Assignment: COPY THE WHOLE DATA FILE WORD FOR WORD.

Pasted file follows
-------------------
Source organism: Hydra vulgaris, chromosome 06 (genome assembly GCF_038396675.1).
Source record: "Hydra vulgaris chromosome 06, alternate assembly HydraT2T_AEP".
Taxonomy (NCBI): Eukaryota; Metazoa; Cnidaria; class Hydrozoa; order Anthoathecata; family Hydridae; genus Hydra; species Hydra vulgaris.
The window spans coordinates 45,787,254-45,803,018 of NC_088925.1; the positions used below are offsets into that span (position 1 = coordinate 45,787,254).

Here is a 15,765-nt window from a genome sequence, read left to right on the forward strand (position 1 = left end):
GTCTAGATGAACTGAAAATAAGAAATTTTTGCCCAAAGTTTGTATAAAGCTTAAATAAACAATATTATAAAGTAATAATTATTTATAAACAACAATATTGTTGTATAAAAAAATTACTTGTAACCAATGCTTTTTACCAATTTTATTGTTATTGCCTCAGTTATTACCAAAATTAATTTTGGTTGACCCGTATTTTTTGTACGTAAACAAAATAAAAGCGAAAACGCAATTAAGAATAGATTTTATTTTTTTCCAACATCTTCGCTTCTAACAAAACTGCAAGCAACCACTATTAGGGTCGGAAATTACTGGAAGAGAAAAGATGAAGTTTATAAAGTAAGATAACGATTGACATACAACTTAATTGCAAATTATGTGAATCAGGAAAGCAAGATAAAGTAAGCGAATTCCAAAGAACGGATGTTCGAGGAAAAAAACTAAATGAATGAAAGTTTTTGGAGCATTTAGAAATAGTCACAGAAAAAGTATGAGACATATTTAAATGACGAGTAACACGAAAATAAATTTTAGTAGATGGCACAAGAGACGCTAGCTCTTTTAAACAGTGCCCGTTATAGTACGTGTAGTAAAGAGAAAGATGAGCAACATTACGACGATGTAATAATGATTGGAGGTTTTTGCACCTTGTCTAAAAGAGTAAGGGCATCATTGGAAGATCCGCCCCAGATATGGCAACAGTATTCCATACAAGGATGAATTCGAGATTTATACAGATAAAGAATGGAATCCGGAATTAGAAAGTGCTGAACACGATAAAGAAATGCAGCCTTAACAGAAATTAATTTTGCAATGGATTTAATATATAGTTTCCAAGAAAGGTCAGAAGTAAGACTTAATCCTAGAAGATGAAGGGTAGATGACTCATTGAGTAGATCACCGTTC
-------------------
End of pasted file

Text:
Source organism: Hydra vulgaris, chromosome 06 (genome assembly GCF_038396675.1).
Source record: "Hydra vulgaris chromosome 06, alternate assembly HydraT2T_AEP".
Taxonomy (NCBI): Eukaryota; Metazoa; Cnidaria; class Hydrozoa; order Anthoathecata; family Hydridae; genus Hydra; species Hydra vulgaris.
The window spans coordinates 45,787,254-45,803,018 of NC_088925.1; the positions used below are offsets into that span (position 1 = coordinate 45,787,254).

Here is a 15,765-nt window from a genome sequence, read left to right on the forward strand (position 1 = left end):
GTCTAGATGAACTGAAAATAAGAAATTTTTGCCCAAAGTTTGTATAAAGCTTAAATAAACAATATTATAAAGTAATAATTATTTATAAACAACAATATTGTTGTATAAAAAAATTACTTGTAACCAATGCTTTTTACCAATTTTATTGTTATTGCCTCAGTTATTACCAAAATTAATTTTGGTTGACCCGTATTTTTTGTACGTAAACAAAATAAAAGCGAAAACGCAATTAAGAATAGATTTTATTTTTTTCCAACATCTTCGCTTCTAACAAAACTGCAAGCAACCACTATTAGGGTCGGAAATTACTGGAAGAGAAAAGATGAAGTTTATAAAGTAAGATAACGATTGACATACAACTTAATTGCAAATTATGTGAATCAGGAAAGCAAGATAAAGTAAGCGAATTCCAAAGAACGGATGTTCGAGGAAAAAAACTAAATGAATGAAAGTTTTTGGAGCATTTAGAAATAGTCACAGAAAAAGTATGAGACATATTTAAATGACGAGTAACACGAAAATAAATTTTAGTAGATGGCACAAGAGACGCTAGCTCTTTTAAACAGTGCCCGTTATAGTACGTGTAGTAAAGAGAAAGATGAGCAACATTACGACGATGTAATAATGATTGGAGGTTTTTGCACCTTGTCTAAAAGAGTAAGGGCATCATTGGAAGATCCGCCCCAGATATGGCAACAGTATTCCATACAAGGATGAATTCGAGATTTATACAGATAAAGAATGGAATCCGGAATTAGAAAGTGCTGAACACGATAAAGAAATGCAGCCTTAACAGAAATTAATTTTGCAATGGATTTAATATATAGTTTCCAAGAAAGGTCAGAAGTAAGACTTAATCCTAGAAGATGAAGGGTAGATGACTCATTGAGTAGATCACCGTTC